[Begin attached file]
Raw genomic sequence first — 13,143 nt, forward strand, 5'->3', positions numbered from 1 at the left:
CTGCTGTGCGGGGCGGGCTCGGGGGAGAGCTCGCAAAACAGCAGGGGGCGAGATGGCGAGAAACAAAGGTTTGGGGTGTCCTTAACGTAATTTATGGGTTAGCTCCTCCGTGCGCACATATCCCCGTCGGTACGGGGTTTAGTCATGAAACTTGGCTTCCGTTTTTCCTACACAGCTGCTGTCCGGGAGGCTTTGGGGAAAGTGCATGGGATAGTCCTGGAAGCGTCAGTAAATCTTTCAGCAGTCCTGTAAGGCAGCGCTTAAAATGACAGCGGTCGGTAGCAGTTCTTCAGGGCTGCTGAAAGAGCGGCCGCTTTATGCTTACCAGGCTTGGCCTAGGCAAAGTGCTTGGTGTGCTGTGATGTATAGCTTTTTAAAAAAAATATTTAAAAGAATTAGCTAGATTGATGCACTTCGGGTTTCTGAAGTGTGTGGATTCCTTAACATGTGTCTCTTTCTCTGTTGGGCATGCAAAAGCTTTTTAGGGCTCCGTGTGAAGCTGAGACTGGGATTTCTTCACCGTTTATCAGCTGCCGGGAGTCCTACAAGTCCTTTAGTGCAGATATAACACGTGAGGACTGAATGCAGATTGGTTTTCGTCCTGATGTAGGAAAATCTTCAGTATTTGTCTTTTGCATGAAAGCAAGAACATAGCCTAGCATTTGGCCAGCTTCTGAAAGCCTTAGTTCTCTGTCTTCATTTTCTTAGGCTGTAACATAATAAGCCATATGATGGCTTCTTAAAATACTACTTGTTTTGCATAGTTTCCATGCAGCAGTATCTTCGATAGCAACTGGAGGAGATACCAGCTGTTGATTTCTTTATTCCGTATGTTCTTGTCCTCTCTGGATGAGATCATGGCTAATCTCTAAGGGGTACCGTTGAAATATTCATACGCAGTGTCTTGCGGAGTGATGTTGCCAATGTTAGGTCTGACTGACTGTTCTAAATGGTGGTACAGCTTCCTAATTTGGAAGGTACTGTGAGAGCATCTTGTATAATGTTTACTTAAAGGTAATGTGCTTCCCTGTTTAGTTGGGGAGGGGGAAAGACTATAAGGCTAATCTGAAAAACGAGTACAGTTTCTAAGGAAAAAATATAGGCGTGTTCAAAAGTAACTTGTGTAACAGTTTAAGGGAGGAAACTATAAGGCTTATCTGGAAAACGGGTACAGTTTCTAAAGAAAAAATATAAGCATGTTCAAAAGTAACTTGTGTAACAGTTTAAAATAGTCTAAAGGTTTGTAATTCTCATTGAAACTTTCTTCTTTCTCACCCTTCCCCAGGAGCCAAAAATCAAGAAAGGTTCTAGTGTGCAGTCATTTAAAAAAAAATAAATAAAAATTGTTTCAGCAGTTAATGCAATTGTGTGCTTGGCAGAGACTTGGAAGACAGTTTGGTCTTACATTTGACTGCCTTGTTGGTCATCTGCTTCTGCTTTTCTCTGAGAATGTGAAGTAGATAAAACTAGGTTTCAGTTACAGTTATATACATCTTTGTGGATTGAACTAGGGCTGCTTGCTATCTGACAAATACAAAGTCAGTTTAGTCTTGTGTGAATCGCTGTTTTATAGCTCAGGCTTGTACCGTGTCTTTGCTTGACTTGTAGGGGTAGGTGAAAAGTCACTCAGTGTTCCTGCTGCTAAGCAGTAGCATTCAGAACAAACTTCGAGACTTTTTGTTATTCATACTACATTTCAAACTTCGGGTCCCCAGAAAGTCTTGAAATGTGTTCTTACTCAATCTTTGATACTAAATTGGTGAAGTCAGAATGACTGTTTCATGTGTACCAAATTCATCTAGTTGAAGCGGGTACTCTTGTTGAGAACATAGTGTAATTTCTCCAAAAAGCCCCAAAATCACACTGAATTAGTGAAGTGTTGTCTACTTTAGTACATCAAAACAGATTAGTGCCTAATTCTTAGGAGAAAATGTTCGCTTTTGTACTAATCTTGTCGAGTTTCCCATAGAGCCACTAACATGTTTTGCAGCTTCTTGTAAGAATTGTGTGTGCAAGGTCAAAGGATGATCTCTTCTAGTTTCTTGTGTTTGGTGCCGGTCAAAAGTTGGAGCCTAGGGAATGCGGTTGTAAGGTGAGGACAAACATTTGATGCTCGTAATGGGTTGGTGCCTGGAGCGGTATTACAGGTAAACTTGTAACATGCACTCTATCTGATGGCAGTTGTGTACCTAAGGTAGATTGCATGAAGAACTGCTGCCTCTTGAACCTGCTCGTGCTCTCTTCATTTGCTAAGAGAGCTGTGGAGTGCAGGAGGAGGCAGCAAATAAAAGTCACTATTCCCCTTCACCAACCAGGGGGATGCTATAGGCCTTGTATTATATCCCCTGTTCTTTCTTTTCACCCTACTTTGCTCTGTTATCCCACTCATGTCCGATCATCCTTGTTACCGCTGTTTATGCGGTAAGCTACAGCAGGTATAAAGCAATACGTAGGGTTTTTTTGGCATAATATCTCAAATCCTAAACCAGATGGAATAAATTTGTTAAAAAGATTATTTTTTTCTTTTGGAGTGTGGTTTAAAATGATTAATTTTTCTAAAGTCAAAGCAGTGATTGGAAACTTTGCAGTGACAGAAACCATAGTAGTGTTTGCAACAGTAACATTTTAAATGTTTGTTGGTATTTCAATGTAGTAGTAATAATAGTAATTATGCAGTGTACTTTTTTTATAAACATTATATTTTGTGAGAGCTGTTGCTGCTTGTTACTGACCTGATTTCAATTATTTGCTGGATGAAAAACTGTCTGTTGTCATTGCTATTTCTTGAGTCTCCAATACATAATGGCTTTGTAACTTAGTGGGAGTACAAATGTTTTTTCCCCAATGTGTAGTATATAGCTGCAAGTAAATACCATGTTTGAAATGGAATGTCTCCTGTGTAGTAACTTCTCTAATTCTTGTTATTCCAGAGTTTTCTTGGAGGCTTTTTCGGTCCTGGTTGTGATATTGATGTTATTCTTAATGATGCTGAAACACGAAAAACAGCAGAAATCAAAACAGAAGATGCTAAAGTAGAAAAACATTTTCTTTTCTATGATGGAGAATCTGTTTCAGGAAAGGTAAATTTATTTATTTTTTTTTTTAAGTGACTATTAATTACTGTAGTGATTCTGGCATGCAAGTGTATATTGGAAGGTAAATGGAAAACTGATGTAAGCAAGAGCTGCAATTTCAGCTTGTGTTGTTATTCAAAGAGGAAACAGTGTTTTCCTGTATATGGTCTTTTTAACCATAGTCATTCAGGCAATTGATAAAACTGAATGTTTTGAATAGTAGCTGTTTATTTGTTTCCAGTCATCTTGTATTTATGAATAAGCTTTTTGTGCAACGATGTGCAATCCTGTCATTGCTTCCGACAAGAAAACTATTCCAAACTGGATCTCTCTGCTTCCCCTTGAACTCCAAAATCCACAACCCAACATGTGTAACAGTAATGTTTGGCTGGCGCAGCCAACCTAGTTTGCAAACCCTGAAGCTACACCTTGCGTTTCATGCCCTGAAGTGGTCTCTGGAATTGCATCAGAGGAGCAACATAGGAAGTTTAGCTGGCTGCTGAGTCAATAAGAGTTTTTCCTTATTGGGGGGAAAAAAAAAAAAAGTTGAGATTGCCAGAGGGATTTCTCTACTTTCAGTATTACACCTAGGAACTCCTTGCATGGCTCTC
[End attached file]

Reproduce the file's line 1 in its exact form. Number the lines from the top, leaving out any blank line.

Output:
Raw genomic sequence first — 13,143 nt, forward strand, 5'->3', positions numbered from 1 at the left: